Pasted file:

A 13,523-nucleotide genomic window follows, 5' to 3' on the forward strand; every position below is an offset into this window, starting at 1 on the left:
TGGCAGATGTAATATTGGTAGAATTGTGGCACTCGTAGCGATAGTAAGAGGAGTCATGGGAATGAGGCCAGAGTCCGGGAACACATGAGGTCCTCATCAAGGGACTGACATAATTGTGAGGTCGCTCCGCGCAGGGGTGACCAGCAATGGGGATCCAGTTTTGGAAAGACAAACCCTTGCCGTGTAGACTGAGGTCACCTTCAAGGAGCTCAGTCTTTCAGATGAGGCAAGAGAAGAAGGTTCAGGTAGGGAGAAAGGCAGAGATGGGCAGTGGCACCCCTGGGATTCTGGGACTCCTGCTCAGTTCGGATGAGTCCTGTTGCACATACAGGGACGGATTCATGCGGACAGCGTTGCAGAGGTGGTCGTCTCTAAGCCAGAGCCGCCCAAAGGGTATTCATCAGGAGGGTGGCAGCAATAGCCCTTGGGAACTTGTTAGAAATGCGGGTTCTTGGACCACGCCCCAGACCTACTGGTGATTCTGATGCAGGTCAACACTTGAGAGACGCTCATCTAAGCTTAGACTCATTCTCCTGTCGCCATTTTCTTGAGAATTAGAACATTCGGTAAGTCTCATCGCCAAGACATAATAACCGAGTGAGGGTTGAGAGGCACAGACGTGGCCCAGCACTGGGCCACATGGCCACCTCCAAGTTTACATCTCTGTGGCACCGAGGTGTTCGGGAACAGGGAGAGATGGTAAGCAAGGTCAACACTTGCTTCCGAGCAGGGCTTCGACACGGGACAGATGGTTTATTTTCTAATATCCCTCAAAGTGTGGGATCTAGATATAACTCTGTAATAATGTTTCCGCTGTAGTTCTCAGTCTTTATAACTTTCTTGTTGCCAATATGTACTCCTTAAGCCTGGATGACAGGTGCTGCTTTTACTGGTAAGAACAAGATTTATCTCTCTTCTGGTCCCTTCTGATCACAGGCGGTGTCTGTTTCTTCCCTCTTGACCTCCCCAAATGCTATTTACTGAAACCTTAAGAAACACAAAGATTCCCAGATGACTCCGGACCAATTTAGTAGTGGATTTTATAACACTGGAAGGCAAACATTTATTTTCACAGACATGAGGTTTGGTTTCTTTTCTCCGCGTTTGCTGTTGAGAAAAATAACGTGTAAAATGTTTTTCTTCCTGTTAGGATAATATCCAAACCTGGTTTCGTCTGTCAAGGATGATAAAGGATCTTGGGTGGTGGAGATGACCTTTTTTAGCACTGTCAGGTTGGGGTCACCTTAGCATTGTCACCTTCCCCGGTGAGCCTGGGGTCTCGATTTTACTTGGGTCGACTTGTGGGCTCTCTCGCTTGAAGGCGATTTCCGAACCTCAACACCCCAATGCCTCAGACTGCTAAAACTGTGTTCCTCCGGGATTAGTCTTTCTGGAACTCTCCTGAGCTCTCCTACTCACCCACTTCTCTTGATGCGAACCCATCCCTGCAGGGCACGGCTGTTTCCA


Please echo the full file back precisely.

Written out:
A 13,523-nucleotide genomic window follows, 5' to 3' on the forward strand; every position below is an offset into this window, starting at 1 on the left:
TGGCAGATGTAATATTGGTAGAATTGTGGCACTCGTAGCGATAGTAAGAGGAGTCATGGGAATGAGGCCAGAGTCCGGGAACACATGAGGTCCTCATCAAGGGACTGACATAATTGTGAGGTCGCTCCGCGCAGGGGTGACCAGCAATGGGGATCCAGTTTTGGAAAGACAAACCCTTGCCGTGTAGACTGAGGTCACCTTCAAGGAGCTCAGTCTTTCAGATGAGGCAAGAGAAGAAGGTTCAGGTAGGGAGAAAGGCAGAGATGGGCAGTGGCACCCCTGGGATTCTGGGACTCCTGCTCAGTTCGGATGAGTCCTGTTGCACATACAGGGACGGATTCATGCGGACAGCGTTGCAGAGGTGGTCGTCTCTAAGCCAGAGCCGCCCAAAGGGTATTCATCAGGAGGGTGGCAGCAATAGCCCTTGGGAACTTGTTAGAAATGCGGGTTCTTGGACCACGCCCCAGACCTACTGGTGATTCTGATGCAGGTCAACACTTGAGAGACGCTCATCTAAGCTTAGACTCATTCTCCTGTCGCCATTTTCTTGAGAATTAGAACATTCGGTAAGTCTCATCGCCAAGACATAATAACCGAGTGAGGGTTGAGAGGCACAGACGTGGCCCAGCACTGGGCCACATGGCCACCTCCAAGTTTACATCTCTGTGGCACCGAGGTGTTCGGGAACAGGGAGAGATGGTAAGCAAGGTCAACACTTGCTTCCGAGCAGGGCTTCGACACGGGACAGATGGTTTATTTTCTAATATCCCTCAAAGTGTGGGATCTAGATATAACTCTGTAATAATGTTTCCGCTGTAGTTCTCAGTCTTTATAACTTTCTTGTTGCCAATATGTACTCCTTAAGCCTGGATGACAGGTGCTGCTTTTACTGGTAAGAACAAGATTTATCTCTCTTCTGGTCCCTTCTGATCACAGGCGGTGTCTGTTTCTTCCCTCTTGACCTCCCCAAATGCTATTTACTGAAACCTTAAGAAACACAAAGATTCCCAGATGACTCCGGACCAATTTAGTAGTGGATTTTATAACACTGGAAGGCAAACATTTATTTTCACAGACATGAGGTTTGGTTTCTTTTCTCCGCGTTTGCTGTTGAGAAAAATAACGTGTAAAATGTTTTTCTTCCTGTTAGGATAATATCCAAACCTGGTTTCGTCTGTCAAGGATGATAAAGGATCTTGGGTGGTGGAGATGACCTTTTTTAGCACTGTCAGGTTGGGGTCACCTTAGCATTGTCACCTTCCCCGGTGAGCCTGGGGTCTCGATTTTACTTGGGTCGACTTGTGGGCTCTCTCGCTTGAAGGCGATTTCCGAACCTCAACACCCCAATGCCTCAGACTGCTAAAACTGTGTTCCTCCGGGATTAGTCTTTCTGGAACTCTCCTGAGCTCTCCTACTCACCCACTTCTCTTGATGCGAACCCATCCCTGCAGGGCACGGCTGTTTCCA